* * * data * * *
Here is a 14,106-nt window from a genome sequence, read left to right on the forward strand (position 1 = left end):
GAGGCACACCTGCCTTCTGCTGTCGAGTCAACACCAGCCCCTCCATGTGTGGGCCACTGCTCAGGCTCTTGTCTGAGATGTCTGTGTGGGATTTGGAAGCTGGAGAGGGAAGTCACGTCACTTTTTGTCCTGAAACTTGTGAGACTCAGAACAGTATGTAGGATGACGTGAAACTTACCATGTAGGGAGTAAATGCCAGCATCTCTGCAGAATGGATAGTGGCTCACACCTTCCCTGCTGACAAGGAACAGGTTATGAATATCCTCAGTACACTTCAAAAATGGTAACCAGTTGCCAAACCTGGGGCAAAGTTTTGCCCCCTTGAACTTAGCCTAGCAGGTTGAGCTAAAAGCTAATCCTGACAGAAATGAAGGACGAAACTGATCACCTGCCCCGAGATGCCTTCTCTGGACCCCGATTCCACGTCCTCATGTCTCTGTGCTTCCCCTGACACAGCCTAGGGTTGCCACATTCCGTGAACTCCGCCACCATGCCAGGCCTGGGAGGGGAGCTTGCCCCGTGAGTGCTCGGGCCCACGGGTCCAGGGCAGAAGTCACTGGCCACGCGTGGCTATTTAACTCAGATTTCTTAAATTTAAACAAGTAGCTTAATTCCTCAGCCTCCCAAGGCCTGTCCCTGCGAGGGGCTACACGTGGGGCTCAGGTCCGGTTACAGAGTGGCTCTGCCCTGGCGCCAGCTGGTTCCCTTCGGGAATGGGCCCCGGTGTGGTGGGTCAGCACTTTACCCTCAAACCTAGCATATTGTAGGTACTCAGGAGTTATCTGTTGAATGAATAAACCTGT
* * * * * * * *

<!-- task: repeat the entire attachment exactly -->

Here is a 14,106-nt window from a genome sequence, read left to right on the forward strand (position 1 = left end):
GAGGCACACCTGCCTTCTGCTGTCGAGTCAACACCAGCCCCTCCATGTGTGGGCCACTGCTCAGGCTCTTGTCTGAGATGTCTGTGTGGGATTTGGAAGCTGGAGAGGGAAGTCACGTCACTTTTTGTCCTGAAACTTGTGAGACTCAGAACAGTATGTAGGATGACGTGAAACTTACCATGTAGGGAGTAAATGCCAGCATCTCTGCAGAATGGATAGTGGCTCACACCTTCCCTGCTGACAAGGAACAGGTTATGAATATCCTCAGTACACTTCAAAAATGGTAACCAGTTGCCAAACCTGGGGCAAAGTTTTGCCCCCTTGAACTTAGCCTAGCAGGTTGAGCTAAAAGCTAATCCTGACAGAAATGAAGGACGAAACTGATCACCTGCCCCGAGATGCCTTCTCTGGACCCCGATTCCACGTCCTCATGTCTCTGTGCTTCCCCTGACACAGCCTAGGGTTGCCACATTCCGTGAACTCCGCCACCATGCCAGGCCTGGGAGGGGAGCTTGCCCCGTGAGTGCTCGGGCCCACGGGTCCAGGGCAGAAGTCACTGGCCACGCGTGGCTATTTAACTCAGATTTCTTAAATTTAAACAAGTAGCTTAATTCCTCAGCCTCCCAAGGCCTGTCCCTGCGAGGGGCTACACGTGGGGCTCAGGTCCGGTTACAGAGTGGCTCTGCCCTGGCGCCAGCTGGTTCCCTTCGGGAATGGGCCCCGGTGTGGTGGGTCAGCACTTTACCCTCAAACCTAGCATATTGTAGGTACTCAGGAGTTATCTGTTGAATGAATAAACCTGT